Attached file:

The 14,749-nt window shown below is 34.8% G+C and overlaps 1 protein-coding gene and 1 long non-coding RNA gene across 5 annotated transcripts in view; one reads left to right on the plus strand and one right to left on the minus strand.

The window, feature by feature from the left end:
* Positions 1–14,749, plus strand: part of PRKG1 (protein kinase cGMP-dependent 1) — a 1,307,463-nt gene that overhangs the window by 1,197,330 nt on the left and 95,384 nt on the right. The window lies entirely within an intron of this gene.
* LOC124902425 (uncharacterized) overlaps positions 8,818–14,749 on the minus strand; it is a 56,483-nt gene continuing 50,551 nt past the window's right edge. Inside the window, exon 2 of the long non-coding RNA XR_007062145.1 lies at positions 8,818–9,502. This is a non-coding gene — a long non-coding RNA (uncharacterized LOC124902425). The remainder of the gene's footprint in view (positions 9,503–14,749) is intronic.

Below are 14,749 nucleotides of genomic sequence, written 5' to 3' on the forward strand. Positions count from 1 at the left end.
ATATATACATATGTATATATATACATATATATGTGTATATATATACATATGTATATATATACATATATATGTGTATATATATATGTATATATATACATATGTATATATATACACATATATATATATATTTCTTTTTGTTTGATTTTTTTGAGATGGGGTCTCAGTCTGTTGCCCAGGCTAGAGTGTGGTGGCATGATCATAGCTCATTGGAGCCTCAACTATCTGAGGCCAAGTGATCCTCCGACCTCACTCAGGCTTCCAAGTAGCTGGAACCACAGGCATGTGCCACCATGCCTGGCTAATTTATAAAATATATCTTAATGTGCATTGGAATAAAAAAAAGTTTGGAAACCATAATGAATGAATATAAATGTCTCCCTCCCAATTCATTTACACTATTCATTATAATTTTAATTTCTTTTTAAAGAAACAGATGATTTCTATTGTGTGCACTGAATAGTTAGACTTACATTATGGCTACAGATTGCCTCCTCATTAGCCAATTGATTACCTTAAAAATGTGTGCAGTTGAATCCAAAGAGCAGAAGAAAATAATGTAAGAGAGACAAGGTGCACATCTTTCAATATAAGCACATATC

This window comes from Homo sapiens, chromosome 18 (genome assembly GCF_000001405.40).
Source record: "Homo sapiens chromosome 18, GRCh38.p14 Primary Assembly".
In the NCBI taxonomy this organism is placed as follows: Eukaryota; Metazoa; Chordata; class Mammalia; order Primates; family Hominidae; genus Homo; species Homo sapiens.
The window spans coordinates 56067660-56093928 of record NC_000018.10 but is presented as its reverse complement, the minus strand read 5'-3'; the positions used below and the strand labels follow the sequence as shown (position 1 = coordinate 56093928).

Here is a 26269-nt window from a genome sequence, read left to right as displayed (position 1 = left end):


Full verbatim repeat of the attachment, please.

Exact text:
The 14,749-nt window shown below is 34.8% G+C and overlaps 1 protein-coding gene and 1 long non-coding RNA gene across 5 annotated transcripts in view; one reads left to right on the plus strand and one right to left on the minus strand.

The window, feature by feature from the left end:
* Positions 1–14,749, plus strand: part of PRKG1 (protein kinase cGMP-dependent 1) — a 1,307,463-nt gene that overhangs the window by 1,197,330 nt on the left and 95,384 nt on the right. The window lies entirely within an intron of this gene.
* LOC124902425 (uncharacterized) overlaps positions 8,818–14,749 on the minus strand; it is a 56,483-nt gene continuing 50,551 nt past the window's right edge. Inside the window, exon 2 of the long non-coding RNA XR_007062145.1 lies at positions 8,818–9,502. This is a non-coding gene — a long non-coding RNA (uncharacterized LOC124902425). The remainder of the gene's footprint in view (positions 9,503–14,749) is intronic.

Below are 14,749 nucleotides of genomic sequence, written 5' to 3' on the forward strand. Positions count from 1 at the left end.
ATATATACATATGTATATATATACATATATATGTGTATATATATACATATGTATATATATACATATATATGTGTATATATATATGTATATATATACATATGTATATATATACACATATATATATATATTTCTTTTTGTTTGATTTTTTTGAGATGGGGTCTCAGTCTGTTGCCCAGGCTAGAGTGTGGTGGCATGATCATAGCTCATTGGAGCCTCAACTATCTGAGGCCAAGTGATCCTCCGACCTCACTCAGGCTTCCAAGTAGCTGGAACCACAGGCATGTGCCACCATGCCTGGCTAATTTATAAAATATATCTTAATGTGCATTGGAATAAAAAAAAGTTTGGAAACCATAATGAATGAATATAAATGTCTCCCTCCCAATTCATTTACACTATTCATTATAATTTTAATTTCTTTTTAAAGAAACAGATGATTTCTATTGTGTGCACTGAATAGTTAGACTTACATTATGGCTACAGATTGCCTCCTCATTAGCCAATTGATTACCTTAAAAATGTGTGCAGTTGAATCCAAAGAGCAGAAGAAAATAATGTAAGAGAGACAAGGTGCACATCTTTCAATATAAGCACATATC

This window comes from Homo sapiens, chromosome 18 (genome assembly GCF_000001405.40).
Source record: "Homo sapiens chromosome 18, GRCh38.p14 Primary Assembly".
In the NCBI taxonomy this organism is placed as follows: Eukaryota; Metazoa; Chordata; class Mammalia; order Primates; family Hominidae; genus Homo; species Homo sapiens.
The window spans coordinates 56067660-56093928 of record NC_000018.10 but is presented as its reverse complement, the minus strand read 5'-3'; the positions used below and the strand labels follow the sequence as shown (position 1 = coordinate 56093928).

Here is a 26269-nt window from a genome sequence, read left to right as displayed (position 1 = left end):